What Harvey Reminds Us About the Link Between Environmental & Personal Health
Hurricane Harvey has brought the summer to a heartbreaking close for the country. We are keeping the people of Houston, Texas and the Gulf Coast regions affected in mind as they recover from the hurricane’s staggering effects, and we continue to be inspired by the resilience of those communities as they work together to rebuild their neighborhoods.
This economic and emotional disaster is also a public health crisis. One of the most disheartening impacts of Harvey will be the long-term health consequences for the region, which will require all of us to rise to the challenges of providing quality care and support to those affected.
Even aside from the material damage preventing hospitals, clinics, and doctors from providing their usual level of service, the health needs of the region are already completely changing. In the short term, water sanitation crises caused by flooding will increase the spread of waterborne diseases. Communicable respiratory diseases will also rise with people in close quarters in shelters. Widespread infrastructure damage will limit access to medical care, which can be particularly threatening for people with chronic conditions.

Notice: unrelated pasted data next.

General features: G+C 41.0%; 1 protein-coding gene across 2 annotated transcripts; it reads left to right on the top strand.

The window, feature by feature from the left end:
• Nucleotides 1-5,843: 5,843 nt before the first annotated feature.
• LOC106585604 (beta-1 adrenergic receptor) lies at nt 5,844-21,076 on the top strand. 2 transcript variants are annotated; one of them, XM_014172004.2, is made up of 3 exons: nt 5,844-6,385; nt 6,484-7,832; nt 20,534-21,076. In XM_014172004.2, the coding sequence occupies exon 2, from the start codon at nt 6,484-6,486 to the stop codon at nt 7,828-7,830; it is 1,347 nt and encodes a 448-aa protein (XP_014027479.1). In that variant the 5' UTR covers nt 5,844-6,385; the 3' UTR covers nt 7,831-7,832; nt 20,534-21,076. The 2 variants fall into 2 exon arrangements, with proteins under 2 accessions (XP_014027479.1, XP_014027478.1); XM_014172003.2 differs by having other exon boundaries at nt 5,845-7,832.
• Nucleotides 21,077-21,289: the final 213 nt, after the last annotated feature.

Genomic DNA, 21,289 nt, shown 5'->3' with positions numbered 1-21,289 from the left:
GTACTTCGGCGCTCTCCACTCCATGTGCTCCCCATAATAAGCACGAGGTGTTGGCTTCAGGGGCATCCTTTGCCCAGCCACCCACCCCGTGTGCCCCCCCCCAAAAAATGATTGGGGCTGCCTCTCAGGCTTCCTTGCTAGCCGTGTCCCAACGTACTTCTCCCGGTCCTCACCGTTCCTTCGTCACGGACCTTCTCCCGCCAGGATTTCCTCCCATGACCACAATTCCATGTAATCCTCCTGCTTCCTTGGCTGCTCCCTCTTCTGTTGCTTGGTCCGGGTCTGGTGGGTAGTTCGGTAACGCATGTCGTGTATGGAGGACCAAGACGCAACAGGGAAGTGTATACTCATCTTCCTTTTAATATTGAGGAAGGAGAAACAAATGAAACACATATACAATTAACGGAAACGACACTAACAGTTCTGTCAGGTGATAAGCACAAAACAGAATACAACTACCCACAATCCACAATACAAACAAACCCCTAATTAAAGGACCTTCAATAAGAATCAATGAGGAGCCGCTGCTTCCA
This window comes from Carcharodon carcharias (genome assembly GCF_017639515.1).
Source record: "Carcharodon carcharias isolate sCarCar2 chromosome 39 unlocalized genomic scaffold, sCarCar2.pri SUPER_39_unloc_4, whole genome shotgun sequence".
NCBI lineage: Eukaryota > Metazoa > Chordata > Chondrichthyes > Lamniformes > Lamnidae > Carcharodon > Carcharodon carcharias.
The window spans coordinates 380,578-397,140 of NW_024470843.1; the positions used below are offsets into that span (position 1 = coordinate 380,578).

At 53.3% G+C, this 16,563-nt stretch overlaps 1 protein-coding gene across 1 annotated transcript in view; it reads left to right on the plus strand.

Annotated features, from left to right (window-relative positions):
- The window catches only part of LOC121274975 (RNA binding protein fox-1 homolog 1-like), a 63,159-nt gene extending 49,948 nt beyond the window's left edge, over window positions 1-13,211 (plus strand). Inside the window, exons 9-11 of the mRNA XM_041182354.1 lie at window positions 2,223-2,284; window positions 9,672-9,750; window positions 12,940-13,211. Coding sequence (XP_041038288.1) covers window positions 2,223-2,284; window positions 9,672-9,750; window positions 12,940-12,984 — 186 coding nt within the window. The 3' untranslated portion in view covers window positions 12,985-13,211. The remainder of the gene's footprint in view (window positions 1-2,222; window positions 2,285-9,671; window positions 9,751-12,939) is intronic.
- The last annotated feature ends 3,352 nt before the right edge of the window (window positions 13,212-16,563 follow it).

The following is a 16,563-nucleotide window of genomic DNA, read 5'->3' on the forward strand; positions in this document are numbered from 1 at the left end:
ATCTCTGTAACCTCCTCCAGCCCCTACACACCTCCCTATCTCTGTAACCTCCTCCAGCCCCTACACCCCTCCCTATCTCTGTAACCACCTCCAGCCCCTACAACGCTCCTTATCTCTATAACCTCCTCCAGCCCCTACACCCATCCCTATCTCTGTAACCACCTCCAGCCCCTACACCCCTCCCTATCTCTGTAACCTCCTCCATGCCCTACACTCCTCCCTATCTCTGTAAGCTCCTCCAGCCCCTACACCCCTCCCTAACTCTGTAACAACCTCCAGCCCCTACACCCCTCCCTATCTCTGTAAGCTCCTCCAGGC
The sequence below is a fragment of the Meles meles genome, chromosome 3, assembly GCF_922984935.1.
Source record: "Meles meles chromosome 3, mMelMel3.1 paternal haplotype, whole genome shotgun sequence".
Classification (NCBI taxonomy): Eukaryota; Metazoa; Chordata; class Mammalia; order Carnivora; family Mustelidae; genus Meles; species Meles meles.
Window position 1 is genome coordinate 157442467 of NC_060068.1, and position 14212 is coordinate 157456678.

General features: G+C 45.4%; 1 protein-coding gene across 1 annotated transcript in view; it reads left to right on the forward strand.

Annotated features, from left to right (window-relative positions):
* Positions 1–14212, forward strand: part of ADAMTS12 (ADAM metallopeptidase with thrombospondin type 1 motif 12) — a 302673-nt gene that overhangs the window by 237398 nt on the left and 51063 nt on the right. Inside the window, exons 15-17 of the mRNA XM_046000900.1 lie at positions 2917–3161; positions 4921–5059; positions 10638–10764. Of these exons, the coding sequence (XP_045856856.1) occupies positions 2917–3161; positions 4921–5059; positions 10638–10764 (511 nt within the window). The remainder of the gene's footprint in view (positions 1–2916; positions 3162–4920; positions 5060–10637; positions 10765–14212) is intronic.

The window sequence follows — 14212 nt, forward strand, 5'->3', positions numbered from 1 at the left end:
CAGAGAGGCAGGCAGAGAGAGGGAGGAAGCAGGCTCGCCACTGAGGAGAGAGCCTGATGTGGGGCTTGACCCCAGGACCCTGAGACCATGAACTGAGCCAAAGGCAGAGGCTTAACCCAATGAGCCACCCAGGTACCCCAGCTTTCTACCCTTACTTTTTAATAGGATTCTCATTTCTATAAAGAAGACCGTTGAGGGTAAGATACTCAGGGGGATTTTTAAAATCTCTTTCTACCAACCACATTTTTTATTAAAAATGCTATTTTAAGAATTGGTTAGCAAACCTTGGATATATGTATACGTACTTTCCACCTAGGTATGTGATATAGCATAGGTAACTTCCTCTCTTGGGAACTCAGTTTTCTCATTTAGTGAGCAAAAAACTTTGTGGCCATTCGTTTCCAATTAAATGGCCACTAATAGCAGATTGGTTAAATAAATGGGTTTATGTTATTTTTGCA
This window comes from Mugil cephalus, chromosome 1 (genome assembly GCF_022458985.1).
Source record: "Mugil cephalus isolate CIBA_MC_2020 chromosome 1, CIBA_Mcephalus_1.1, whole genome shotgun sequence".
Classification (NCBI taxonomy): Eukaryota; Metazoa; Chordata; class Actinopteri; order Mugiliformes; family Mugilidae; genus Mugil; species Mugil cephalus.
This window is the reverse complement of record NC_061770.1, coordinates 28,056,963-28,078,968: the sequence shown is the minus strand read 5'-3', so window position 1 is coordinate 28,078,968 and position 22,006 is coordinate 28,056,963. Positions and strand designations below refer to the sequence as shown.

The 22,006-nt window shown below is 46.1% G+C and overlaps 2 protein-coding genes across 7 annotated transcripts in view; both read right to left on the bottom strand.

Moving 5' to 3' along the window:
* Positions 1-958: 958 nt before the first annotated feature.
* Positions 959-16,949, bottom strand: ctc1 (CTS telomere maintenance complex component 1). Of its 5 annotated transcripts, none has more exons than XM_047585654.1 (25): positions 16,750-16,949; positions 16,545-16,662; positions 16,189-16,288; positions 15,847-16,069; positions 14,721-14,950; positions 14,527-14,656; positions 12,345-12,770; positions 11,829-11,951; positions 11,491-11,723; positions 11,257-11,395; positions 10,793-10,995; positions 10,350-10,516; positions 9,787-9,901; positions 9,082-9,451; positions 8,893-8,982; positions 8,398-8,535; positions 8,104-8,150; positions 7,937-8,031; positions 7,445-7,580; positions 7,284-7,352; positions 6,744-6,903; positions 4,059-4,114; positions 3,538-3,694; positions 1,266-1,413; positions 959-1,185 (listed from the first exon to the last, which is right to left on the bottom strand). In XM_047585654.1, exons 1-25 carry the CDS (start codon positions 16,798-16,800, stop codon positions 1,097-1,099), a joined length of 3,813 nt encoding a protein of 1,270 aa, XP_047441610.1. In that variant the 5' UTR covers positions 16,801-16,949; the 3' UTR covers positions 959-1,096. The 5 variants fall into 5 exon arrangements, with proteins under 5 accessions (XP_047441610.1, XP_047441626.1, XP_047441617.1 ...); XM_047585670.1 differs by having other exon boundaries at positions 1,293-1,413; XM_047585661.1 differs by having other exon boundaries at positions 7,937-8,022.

Comparisons to Hurricane Katrina have helped many of us wrap our heads around the scale of this event. Just like with Katrina, many Harvey survivors are likely to experience P.T.S.D. Depression and elevated stress levels will also be significantly more common as people grapple with the trauma of losing property, family, friends, and overall stability.
So as we think about rebuilding Houston and nearby areas, we must also think about rebuilding these communities’ health—not just this year, but for many years to come.
Harvey is a devastating reminder that our health and the environment will always be related. When our surrounding environment is compromised, our health outcomes are also at risk. The more we invest in building environmentally-resilient communities, the more we are investing in our own health. And the more seriously all of us—employers included—take the recovery effort for Harvey survivors, the better chance we have at restoring physical and mental wellbeing for those affected.